The old museum of Dort has just been moved to a new building in the Lindengracht, and in honour of the event a loan exhibition of modern paintings and drawings was opened last summer. The exhibition gave peculiar opportunity for studying the work of G. H. Breitner, the painter of Amsterdam canals. The master of a fine sombre impressionism, Breitner has made such scenes his own. But he can do also more tender and subtle things. In this collection was a little oil sketch of a mere which would not have suffered had it been hung between a Corot and a Daubigny; and a water-colour drawing of a few cottages and a river that could not have been strengthened by any hand.

Another artist of Dort was Jan Terween Aertz, born in 1511, whose carvings in the choir of the Groote Kerk are among its chief glories. It is amazing that such spirit and movement can be suggested in wood. That the very semblance of life can be captured by a painter is wonderful enough; but there seems to me something more extraordinary in the successful conquest of the difficulties which confront an artist of such ambition as this Dort carver. His triumph is even more striking than that of the sculptor in marble. The sacristan of Dort's Groote Kerk seems more eager to show a brass screen and a gold christening bowl than these astounding choir stalls; but tastes always differ.

By the irony of fate it was Dort—the possessor of Terween's carving of the Triumph of Charles V. (a pendant to the Triumph of the Church and the Eucharist)—that, in 1572, only a few years after the carving was made, held the Congress which virtually decided the fate of Spain in the Netherlands. Brill had begun the revolution (as we shall see in our last chapter), Flushing was the first to follow suit, Enkhuisen then caught the fever; but these were individual efforts: it was the Congress of Dort that authorised and systematised the revolt.

The scheme of this book precludes a consecutive account of the great struggle between Holland and Spain—a struggle equal almost to that between Holland and her other implacable foe, the sea. I assume in the reader a sufficient knowledge of history to be able to follow the course of the contest as it moves backwards and forwards in these pages—the progress of the narrative being dictated by the sequence of towns in the itinerary rather than by the sequence of events in time. The death of William the Silent, for example, has to be set forth in the chapter on Delft, where the tragedy occurred, and where he lies buried, long before we reach the description of the siege of Haarlem and the capture of De Bossu off Hoorn, while for the insurrection of Brill, which was the first tangible token of Dutch independence, we have to wait until the last chapter of all. The reader who is endowed with sufficient history to reconcile these divagations should, I think, by the time the book is finished, have (with Motley's assistance) a vivid idea of this great war, so magnificently waged by Holland, which lowers in the background of almost every Dutch town.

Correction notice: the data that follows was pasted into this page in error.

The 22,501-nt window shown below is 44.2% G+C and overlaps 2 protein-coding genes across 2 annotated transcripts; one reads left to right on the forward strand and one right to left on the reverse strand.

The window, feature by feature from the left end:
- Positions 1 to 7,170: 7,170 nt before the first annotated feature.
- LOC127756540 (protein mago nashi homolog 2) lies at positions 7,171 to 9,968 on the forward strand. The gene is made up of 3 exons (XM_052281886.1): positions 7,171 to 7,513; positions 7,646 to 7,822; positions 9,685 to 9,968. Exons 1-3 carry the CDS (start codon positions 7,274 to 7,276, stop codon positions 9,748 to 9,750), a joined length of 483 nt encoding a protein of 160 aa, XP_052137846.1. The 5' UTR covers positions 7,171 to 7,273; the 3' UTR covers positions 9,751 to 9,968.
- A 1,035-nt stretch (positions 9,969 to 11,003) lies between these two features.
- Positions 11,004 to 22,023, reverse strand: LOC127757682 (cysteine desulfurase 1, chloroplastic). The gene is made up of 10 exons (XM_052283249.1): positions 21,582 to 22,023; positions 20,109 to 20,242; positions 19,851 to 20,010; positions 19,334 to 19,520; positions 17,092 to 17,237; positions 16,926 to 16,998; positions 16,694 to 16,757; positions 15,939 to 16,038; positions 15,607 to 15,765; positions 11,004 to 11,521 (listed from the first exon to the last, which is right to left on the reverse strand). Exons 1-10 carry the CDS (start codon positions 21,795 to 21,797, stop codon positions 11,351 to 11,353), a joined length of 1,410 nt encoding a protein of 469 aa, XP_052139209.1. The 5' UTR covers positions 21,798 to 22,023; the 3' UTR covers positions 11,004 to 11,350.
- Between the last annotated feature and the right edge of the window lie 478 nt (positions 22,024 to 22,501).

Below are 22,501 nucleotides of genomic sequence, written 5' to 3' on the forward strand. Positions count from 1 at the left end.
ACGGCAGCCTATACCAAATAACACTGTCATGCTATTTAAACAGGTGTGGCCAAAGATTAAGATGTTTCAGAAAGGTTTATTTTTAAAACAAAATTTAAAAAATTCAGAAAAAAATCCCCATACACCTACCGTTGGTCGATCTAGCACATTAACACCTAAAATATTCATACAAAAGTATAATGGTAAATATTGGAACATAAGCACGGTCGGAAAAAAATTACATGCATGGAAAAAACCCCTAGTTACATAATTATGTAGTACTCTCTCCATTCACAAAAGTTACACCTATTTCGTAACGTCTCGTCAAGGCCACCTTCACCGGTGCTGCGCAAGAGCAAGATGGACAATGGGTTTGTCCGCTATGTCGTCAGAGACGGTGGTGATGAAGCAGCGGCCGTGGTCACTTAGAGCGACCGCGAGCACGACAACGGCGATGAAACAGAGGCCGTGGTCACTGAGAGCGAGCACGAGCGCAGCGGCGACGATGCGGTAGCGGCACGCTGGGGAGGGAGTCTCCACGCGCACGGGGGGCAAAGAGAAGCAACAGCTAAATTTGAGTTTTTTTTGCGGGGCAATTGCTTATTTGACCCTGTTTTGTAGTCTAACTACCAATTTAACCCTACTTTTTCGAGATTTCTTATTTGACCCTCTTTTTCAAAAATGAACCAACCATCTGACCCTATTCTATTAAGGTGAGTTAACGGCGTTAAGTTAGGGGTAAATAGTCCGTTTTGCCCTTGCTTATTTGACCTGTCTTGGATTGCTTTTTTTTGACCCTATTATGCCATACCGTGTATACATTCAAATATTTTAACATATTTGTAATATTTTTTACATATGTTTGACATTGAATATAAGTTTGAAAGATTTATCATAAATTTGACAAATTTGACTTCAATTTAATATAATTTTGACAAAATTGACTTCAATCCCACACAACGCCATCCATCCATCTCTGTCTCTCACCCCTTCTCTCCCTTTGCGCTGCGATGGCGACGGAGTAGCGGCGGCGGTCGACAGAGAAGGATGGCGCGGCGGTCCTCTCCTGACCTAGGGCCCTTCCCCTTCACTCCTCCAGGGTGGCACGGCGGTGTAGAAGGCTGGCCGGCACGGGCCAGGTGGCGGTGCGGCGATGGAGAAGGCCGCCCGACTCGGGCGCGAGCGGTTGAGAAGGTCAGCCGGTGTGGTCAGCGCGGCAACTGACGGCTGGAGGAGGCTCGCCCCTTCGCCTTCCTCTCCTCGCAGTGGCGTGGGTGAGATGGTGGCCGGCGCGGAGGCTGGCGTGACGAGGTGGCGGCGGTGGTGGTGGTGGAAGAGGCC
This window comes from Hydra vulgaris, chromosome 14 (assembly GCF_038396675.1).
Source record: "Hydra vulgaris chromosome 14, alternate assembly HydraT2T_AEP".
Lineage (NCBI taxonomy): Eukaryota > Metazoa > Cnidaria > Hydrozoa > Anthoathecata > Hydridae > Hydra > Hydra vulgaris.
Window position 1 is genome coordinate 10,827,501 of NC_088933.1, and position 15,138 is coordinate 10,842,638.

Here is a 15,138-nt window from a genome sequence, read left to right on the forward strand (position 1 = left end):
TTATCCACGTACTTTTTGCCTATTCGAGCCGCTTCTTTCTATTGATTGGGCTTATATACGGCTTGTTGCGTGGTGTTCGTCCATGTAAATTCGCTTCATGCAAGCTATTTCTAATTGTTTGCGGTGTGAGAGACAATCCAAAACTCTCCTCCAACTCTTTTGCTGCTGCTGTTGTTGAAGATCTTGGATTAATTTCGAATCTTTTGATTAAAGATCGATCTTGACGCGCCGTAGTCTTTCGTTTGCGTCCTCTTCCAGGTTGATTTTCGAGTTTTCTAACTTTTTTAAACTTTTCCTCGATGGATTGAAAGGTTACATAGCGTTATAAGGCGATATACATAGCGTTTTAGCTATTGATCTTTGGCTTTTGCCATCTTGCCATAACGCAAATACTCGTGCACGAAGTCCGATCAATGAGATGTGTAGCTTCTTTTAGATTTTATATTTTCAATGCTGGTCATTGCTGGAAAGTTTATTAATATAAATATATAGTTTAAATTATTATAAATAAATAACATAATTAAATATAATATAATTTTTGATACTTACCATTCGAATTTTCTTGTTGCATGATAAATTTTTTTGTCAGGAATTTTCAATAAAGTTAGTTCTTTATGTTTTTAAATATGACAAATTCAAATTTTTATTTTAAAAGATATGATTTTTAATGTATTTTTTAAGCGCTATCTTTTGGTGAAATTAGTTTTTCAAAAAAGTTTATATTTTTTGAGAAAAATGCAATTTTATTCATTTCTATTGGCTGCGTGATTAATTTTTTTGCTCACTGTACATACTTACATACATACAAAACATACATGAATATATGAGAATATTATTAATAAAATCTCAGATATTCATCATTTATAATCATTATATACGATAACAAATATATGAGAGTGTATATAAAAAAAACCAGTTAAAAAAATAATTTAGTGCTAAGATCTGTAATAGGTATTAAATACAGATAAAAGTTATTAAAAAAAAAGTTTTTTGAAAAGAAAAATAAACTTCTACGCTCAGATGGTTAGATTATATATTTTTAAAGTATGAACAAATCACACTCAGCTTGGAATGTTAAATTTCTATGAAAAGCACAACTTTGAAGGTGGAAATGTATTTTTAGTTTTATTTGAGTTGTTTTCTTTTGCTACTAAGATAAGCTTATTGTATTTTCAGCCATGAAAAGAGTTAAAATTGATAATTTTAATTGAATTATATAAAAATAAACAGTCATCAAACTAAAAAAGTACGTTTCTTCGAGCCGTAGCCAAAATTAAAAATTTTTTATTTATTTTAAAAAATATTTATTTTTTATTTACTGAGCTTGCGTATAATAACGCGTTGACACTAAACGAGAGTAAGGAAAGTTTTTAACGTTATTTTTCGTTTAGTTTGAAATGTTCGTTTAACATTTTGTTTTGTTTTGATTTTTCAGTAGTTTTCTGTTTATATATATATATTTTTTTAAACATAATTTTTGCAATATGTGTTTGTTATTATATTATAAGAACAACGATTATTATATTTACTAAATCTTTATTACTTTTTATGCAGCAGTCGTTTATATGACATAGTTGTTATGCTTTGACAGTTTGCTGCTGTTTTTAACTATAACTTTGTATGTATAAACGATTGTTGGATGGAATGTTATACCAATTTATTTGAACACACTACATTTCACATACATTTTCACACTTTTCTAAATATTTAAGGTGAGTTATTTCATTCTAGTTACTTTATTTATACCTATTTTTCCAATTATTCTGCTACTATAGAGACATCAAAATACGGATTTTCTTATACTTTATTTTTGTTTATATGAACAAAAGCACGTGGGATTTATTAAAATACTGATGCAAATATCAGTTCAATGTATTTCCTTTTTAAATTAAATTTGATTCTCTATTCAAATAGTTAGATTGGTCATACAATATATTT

A later congress at Dort was the famous Synod in 1618-19, in which a packed house of Gomarians or Contra-Remonstrants, pledged to carry out the wishes of Maurice, Prince of Orange, the Stadtholder, affected to subject the doctrines of the Arminians or Remonstrants to conscientious examination. These doctrines as contained in the five articles of the Arminians were as follows, in the words of Davies, the historian of Holland: "First, that God had resolved from the beginning to elect into eternal life those who through his grace believed in Jesus Christ, and continued stedfast in the faith; and, on the contrary, had resolved to leave the obstinate and unbelieving to eternal damnation; secondly, that Christ had died for the whole world, and obtained for all remission of sins and reconciliation with God, of which, nevertheless, the faithful only are made partakers; thirdly, that man cannot have a saving faith by his own free will, since while in a state of sin he cannot think or do good, but it is necessary that the grace of God, through Christ, should regenerate and renew the understanding and affections; fourthly, that this grace is the beginning, continuance, and end of salvation, and that all good works proceed from it, but that it is not irresistible; fifthly, that although the faithful receive by grace sufficient strength to resist Satan, sin, the world, and the flesh, yet man can by his own act fall away from this state of grace."